The manager may fear that the employee will push back by saying that their approach is successful, and that they should be judged on their work product, not their personality. But this is actually a crucial conversation to have because of the above. Cultures are determined by the behavior that’s tolerated, and by allowing bad behavior to exist, the manager is defining the culture in negative ways. Left unaddressed, more jerk-like behavior will prevail, and the good soldiers will elect to work elsewhere.
Remedy: Have the conversation and focus on two aspects of the person’s behavior: how it runs counter to the culture, and the impact it has on others. Don’t get into your supposed motivations for how they’re acting (“You’re trying to undermine Sue!”) but stay at the higher level of the behavior’s result.
#2 You’re never going to get promoted here.
Nearly everyone wants – and expects – to get promoted in their jobs. According to the Society for Human Resource Management, career progression is key to employee retention. People want to feel a sense of momentum at work, and younger generations even value growth over higher pay. Similarly, a Deloitte survey showed that lack of career progress was the #1 factor leading people to look for a job in the coming 12 months.
Yet, sometimes the truth is that there isn’t a viable promotion path available. It may have nothing to do with that person’s performance or fit, but could be a matter of resources or budget. There are fewer positions as you progress, and not everyone is going to find a place – especially in small organizations.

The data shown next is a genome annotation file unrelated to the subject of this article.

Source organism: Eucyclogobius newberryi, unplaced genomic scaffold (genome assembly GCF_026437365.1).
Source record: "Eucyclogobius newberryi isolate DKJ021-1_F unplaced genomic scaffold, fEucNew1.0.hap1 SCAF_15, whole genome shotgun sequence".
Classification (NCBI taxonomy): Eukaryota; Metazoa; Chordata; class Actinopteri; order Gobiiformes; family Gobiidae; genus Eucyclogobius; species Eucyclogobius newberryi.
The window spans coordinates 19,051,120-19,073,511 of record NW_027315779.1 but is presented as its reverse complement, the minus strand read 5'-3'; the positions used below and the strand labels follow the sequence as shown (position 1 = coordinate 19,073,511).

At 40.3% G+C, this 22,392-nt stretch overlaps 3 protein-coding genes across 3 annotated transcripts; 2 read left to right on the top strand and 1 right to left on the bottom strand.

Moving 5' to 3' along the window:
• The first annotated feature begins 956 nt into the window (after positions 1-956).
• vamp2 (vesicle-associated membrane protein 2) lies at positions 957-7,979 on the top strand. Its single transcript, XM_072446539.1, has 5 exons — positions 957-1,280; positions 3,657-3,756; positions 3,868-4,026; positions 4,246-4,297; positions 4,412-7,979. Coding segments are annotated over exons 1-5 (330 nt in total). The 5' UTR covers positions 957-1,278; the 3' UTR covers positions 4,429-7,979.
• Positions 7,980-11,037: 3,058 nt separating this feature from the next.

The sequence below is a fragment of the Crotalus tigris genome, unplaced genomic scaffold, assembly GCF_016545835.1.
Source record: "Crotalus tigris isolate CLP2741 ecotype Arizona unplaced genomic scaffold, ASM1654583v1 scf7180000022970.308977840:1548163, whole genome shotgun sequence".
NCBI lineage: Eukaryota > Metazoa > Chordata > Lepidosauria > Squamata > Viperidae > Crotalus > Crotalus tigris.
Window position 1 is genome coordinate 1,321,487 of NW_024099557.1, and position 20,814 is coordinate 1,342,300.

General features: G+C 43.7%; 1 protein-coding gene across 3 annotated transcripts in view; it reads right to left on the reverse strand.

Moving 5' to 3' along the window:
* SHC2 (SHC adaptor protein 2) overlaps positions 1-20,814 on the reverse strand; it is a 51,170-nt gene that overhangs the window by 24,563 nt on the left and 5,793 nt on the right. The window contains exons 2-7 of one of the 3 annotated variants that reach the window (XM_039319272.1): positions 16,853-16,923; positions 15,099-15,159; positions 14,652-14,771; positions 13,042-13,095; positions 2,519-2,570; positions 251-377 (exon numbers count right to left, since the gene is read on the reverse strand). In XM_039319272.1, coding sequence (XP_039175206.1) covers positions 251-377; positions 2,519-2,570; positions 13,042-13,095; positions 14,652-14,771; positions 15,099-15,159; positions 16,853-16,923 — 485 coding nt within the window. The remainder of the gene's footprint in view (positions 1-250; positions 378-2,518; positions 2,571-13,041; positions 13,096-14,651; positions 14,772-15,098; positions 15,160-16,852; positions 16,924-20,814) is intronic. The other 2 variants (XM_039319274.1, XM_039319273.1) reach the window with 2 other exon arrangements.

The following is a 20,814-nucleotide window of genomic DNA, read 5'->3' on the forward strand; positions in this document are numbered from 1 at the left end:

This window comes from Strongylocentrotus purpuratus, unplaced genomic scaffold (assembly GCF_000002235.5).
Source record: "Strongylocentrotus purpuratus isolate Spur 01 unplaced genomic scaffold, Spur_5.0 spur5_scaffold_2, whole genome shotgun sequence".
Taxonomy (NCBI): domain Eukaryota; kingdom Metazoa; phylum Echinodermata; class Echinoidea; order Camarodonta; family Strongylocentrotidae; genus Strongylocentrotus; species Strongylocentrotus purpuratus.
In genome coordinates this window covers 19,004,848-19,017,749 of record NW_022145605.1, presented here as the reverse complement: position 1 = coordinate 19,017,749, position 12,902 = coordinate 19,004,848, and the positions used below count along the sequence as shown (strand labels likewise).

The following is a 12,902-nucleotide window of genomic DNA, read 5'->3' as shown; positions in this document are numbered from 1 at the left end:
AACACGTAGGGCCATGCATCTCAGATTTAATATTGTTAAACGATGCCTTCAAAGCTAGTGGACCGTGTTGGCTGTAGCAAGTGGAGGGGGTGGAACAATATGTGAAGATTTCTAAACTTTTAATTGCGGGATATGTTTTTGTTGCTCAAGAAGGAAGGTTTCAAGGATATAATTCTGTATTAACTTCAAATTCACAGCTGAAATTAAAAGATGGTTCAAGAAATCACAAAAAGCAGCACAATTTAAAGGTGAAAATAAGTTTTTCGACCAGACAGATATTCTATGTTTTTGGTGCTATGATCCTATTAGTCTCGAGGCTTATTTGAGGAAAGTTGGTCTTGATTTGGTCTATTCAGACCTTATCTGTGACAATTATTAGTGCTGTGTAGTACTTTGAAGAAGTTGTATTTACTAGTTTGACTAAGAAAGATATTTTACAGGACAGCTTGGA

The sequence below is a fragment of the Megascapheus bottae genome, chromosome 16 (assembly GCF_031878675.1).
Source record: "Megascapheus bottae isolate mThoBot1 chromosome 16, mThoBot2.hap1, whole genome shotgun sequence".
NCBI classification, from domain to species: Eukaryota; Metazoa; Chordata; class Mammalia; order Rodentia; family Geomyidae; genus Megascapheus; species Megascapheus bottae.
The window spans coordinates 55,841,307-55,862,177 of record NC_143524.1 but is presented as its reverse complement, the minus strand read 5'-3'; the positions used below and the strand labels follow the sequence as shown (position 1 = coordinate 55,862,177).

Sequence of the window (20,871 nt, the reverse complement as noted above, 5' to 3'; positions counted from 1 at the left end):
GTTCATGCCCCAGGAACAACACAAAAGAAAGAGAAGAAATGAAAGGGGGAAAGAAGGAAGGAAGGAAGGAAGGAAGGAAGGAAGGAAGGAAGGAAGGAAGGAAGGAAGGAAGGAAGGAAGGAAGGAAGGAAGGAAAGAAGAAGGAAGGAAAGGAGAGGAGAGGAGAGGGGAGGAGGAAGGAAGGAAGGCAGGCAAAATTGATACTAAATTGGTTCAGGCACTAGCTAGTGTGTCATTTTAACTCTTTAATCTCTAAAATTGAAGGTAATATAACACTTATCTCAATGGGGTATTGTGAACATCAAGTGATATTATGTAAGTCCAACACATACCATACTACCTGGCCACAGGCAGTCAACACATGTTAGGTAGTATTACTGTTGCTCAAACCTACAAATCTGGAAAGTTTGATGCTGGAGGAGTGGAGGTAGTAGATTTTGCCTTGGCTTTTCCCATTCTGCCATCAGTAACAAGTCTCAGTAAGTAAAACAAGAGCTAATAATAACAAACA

All of this makes it especially hard for managers to tell their team members that there’s no promotable position for them. Leaders go to great lengths to evade the topic with murky conditional answers because they are so concerned about stating the truth. This strings the employee along and obscures information they need to make decisions. It also undermines wider trust as these situations tend to be shared and become cautionary tales for others. They’re never going to give Sheryl the CFO job but the company will keep her working for it.
Remedy: Be honest about what you know, however much that is, and commit to ongoing transparency. Find out what the employee wants to do, and strive to help the person grow his or her skills even if it doesn’t mean a formal promotion. After all, eventually most employees will leave anyway; the average tenure in the U.S. is four years. If employees have a trusted manager who wants to help them develop personally, they’re more likely to stay on the longer side.